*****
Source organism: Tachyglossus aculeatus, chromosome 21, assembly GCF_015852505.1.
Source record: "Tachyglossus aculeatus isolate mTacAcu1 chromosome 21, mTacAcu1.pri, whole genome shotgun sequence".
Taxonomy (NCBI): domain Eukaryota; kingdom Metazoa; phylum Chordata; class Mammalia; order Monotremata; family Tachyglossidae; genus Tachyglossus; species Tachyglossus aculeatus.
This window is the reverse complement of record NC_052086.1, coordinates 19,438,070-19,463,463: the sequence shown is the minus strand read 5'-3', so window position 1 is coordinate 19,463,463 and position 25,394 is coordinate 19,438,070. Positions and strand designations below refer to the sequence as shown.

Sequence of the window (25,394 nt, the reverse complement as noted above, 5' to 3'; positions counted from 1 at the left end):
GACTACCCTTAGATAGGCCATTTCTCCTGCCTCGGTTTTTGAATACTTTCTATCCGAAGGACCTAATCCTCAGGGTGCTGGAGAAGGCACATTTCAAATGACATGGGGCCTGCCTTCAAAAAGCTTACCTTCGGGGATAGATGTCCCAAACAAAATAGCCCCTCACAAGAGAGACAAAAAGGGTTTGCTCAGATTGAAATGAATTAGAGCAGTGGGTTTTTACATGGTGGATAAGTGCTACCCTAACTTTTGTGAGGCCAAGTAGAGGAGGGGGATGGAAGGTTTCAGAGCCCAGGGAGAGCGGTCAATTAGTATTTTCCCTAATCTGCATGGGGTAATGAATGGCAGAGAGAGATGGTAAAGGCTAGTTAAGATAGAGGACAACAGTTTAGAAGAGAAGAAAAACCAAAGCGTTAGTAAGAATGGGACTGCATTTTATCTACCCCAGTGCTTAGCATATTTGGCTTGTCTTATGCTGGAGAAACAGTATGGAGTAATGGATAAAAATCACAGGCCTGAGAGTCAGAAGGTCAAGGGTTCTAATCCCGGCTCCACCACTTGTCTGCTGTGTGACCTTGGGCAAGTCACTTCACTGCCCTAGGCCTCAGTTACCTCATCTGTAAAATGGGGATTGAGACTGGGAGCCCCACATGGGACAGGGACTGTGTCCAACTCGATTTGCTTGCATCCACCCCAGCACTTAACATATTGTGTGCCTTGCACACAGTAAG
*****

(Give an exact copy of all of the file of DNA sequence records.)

Source organism: Tachyglossus aculeatus, chromosome 21, assembly GCF_015852505.1.
Source record: "Tachyglossus aculeatus isolate mTacAcu1 chromosome 21, mTacAcu1.pri, whole genome shotgun sequence".
Taxonomy (NCBI): domain Eukaryota; kingdom Metazoa; phylum Chordata; class Mammalia; order Monotremata; family Tachyglossidae; genus Tachyglossus; species Tachyglossus aculeatus.
This window is the reverse complement of record NC_052086.1, coordinates 19,438,070-19,463,463: the sequence shown is the minus strand read 5'-3', so window position 1 is coordinate 19,463,463 and position 25,394 is coordinate 19,438,070. Positions and strand designations below refer to the sequence as shown.

Sequence of the window (25,394 nt, the reverse complement as noted above, 5' to 3'; positions counted from 1 at the left end):
GACTACCCTTAGATAGGCCATTTCTCCTGCCTCGGTTTTTGAATACTTTCTATCCGAAGGACCTAATCCTCAGGGTGCTGGAGAAGGCACATTTCAAATGACATGGGGCCTGCCTTCAAAAAGCTTACCTTCGGGGATAGATGTCCCAAACAAAATAGCCCCTCACAAGAGAGACAAAAAGGGTTTGCTCAGATTGAAATGAATTAGAGCAGTGGGTTTTTACATGGTGGATAAGTGCTACCCTAACTTTTGTGAGGCCAAGTAGAGGAGGGGGATGGAAGGTTTCAGAGCCCAGGGAGAGCGGTCAATTAGTATTTTCCCTAATCTGCATGGGGTAATGAATGGCAGAGAGAGATGGTAAAGGCTAGTTAAGATAGAGGACAACAGTTTAGAAGAGAAGAAAAACCAAAGCGTTAGTAAGAATGGGACTGCATTTTATCTACCCCAGTGCTTAGCATATTTGGCTTGTCTTATGCTGGAGAAACAGTATGGAGTAATGGATAAAAATCACAGGCCTGAGAGTCAGAAGGTCAAGGGTTCTAATCCCGGCTCCACCACTTGTCTGCTGTGTGACCTTGGGCAAGTCACTTCACTGCCCTAGGCCTCAGTTACCTCATCTGTAAAATGGGGATTGAGACTGGGAGCCCCACATGGGACAGGGACTGTGTCCAACTCGATTTGCTTGCATCCACCCCAGCACTTAACATATTGTGTGCCTTGCACACAGTAAG